Among the arguments against all-age worship are that it can be over-simple and lack depth for adults, that single people can feel marginalised if there is a focus on families, that its content can be so free-wheeling, especially in the hands of inexperienced lay people, that it loses its Anglican identity, and that teaching may overshadow the worship.
Among the arguments in favour of all-age worship are that it can be more relaxed and appealing for those unfamiliar with Anglican liturgy or even Christian worship in general. It can easily include some of the basic teaching which people now miss in today’s schools. It provides inter-generational activity for learning, reflection and worship. Regular attenders can be refreshed by new elements in worship, such as music, drama, story-telling, preaching and teaching, and contemporary audio-visual aids. It provides a place where a variety of people can develop their skills in planning, leading and contributing to worship. And it was the place where a number of vocations to the ordained ministry were at least in part perceived.
I’d like to tell you about a typical all-age Eucharist in my last parish. About 30 minutes beforehand a group of anyone who played an instrument gathered round the grand piano with Janet for a rehearsal of the music for the day. Meanwhile children and adults began to welcome the congregation. They were all called welcomers and trained in the front-line ministry of welcome. We abandoned the terms sidesmen and sidespeople. Everything needed for and around the altar at the Eucharist was taken to the back of the church. There was a brief time of quiet at the beginning and then all youngsters – often 30 or so – came to the front, picked up an instrument to make up a band They stood near the altar as we sang the first hymn. It was not perfect musically, but it was joyful and percussive. The words were on a service sheet, and digitally projected onto a screen: after the initial shock of doing this, many people found it liberating to be looking forward at the screen rather than down at printed words. The opening greeting was followed by a sung kyrie-form confession, absolution, a sung Gloria, sometimes the Peruvian setting, with children and instruments, and the briefer alternative collect set for the day. Young children then returned to be with their families. A lively acclamation was followed by the gospel, arranged so that different groups read different parts of the text: for example a single voice might read Jesus’ words and other parts would be read by all the children, then all on the north side, then all women, and so on. The sermon included visual aids, dialogue, and points for both adults and children to discuss briefly together.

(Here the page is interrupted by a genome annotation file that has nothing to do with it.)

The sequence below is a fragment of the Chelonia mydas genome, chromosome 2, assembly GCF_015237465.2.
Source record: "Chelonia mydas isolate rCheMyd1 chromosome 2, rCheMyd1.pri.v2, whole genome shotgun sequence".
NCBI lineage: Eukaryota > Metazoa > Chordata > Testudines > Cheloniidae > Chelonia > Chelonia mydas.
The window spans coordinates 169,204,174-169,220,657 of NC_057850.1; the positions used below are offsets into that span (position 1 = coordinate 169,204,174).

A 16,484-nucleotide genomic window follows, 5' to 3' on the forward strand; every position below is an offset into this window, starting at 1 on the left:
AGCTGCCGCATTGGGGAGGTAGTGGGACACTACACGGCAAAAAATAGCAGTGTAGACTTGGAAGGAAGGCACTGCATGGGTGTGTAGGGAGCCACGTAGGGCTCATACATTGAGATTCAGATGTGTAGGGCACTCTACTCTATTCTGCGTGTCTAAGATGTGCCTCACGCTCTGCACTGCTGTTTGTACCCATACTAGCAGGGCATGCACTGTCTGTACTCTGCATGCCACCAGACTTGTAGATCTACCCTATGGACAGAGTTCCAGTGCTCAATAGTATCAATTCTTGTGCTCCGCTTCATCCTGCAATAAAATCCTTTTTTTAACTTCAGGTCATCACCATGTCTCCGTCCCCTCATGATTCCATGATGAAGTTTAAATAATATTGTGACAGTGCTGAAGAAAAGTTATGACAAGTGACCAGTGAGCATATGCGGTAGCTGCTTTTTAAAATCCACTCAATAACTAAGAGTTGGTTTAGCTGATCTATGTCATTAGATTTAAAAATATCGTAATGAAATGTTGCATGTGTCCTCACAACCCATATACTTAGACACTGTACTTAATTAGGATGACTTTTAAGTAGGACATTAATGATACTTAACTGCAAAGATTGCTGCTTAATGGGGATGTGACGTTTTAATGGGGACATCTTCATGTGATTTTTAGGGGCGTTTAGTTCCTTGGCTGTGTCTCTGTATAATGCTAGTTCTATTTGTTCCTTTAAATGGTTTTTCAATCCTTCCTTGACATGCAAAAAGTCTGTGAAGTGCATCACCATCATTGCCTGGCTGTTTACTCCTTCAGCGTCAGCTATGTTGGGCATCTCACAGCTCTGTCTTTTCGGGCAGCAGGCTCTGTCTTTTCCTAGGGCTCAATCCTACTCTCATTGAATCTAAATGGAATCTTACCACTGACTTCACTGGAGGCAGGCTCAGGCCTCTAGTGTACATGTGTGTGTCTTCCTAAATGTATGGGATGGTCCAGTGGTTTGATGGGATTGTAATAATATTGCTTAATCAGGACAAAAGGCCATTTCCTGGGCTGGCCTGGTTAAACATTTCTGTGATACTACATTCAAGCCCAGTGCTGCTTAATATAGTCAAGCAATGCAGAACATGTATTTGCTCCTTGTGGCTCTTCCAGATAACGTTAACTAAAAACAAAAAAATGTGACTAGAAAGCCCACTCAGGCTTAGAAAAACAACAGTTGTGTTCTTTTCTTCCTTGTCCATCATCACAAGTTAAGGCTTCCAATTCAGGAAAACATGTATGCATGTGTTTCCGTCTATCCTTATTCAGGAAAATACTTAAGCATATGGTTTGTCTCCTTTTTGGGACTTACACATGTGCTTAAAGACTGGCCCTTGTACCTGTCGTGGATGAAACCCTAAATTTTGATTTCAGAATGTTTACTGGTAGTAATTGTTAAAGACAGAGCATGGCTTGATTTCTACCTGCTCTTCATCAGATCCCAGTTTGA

We used the brief responsorial form of the creed. The succinct intercessions were prepared in advance by various groups. Each petition was spoken by a different child or adult and followed by a sung response.